Auburn store's lottery ticket "pinning" scam exposed by sharp-eyed player
Auburn's Doug Randall said he felt betrayed.
Then he felt like he just as well might have thrown his money away.
But then he took action.
Randall discovered what he thought was a scam going on at an Auburn store involving California Lottery Scratchers tickets.
He had bought two tickets for $10 apiece. One called "Lucky for Life" promised $5,000 a week for 25 years. The other was supposed to give Randall and other players a chance at a $1 million fortune.
When Randall looked closer at the tickets - neither of them winners - he saw that someone had "pinned" them before he bought them. Pinning is a way for an employee of a business selling lottery tickets to expose, with a small scratch on the latex top layer of the ticket, a unique three-digit code. That, and the bar code, show whether a ticket is a winner.
"He already knew it was a loser when he sold it to me," Randall said.
Randall had family members go back to the store, buy more tickets and record the second transaction on video. The video shows a store employee taking a ticket from a pile behind the roll of lottery tickets. And when it's pointed out to him, he rips the second ticket off the roll. The ticket not taken from the roll was found to also be tampered with, Randall said.
Randall shared his evidence with California Lottery's investigation branch April 6. State investigators did their own undercover purchase and days later, the store's lottery tickets and machines were removed.
"I've been buying tickets there for a couple of years," Randall said. "I might as well have been burning that money or flushing it down the toilet."
Randall said stores that sell lottery tickets should be held to a higher trust. He’s also now wondering if a ticket he might have bought went to someone who nefariously pocketed a large lottery prize.
The name of the store is not being published because no criminal charges have been laid and it's not known whether the store owner or an employee could be charged. The Journal asked for a response from the store owner but had not been contacted by press deadline.
Russ Lopez, California Lottery deputy director of communications, said that investigators will do a thorough report on complaints and then forward the information to the county's district attorney's office for prosecution if it is deemed warranted. The lottery's 37 investigators field more than 2,700 reports a year, according to the California Lottery. But they have no authority to arrest or charge a suspect with a crime.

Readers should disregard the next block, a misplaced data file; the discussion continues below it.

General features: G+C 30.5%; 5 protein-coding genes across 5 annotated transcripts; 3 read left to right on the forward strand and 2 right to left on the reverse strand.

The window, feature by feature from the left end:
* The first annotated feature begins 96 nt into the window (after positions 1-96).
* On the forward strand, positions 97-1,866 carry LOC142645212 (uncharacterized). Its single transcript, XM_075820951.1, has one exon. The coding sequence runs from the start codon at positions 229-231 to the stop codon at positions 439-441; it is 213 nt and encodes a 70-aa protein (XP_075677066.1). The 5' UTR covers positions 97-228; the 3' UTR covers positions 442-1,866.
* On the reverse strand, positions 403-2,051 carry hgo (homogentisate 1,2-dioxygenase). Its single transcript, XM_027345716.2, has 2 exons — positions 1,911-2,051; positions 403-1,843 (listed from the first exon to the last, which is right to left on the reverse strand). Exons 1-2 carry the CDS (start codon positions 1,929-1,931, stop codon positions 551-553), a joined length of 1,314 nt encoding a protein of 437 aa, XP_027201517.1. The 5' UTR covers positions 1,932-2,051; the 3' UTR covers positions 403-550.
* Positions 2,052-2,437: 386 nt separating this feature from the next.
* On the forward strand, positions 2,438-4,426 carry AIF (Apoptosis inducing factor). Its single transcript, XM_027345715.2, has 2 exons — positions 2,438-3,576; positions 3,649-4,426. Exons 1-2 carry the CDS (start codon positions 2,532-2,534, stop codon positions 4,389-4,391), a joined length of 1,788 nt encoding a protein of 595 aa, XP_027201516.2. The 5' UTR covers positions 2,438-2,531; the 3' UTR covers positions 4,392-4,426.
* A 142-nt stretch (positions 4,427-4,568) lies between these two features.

Randall's report was more thorough than many because he provided an extra layer of proof, Lopez said.
Even so, Randall said that the California Lottery investigator he worked with was wary because of the possibility he was an irate customer with an ax to grind. As it turned out, that wariness wasn't warranted and the lottery tickets were pulled from the store soon after his complaint.
"We look at everything but we listen to our players," Lopez said. "He made an allegation and he had proof, which is wonderful. It helps the investigation."
Lopez said the store owner could appeal the decision to take tickets and machines away. A return would be partly based on the probability of it happening again, he said.
"For us, it's a serious matter," he said. "The investigation in this case came to a conclusion that it was indeed a very major problem that warranted pulling tickets and machines."
Lopez said most California Lottery retailers are honest business owners who love to sell tickets, because of the commissions they generate.
"This is a rarity," he said. "People have to be very good with it or they risk losing their license."
The tickets themselves use a specially made latex that can't be purchased on the open market. That makes it harder for pinners to cover up their scratches.
"Pinning" is difficult to get away with because tickets can be tracked and better equipment is making investigations easier, Lopez said.
"There are lots of checks and balances," he said.
For a sharp-eyed Auburn resident, the checks and balances started soon after he bought the ticket.
"The main thing is to look at the bottom (strip of latex)," Randall said. "If anything's missing, it's a tampered ticket."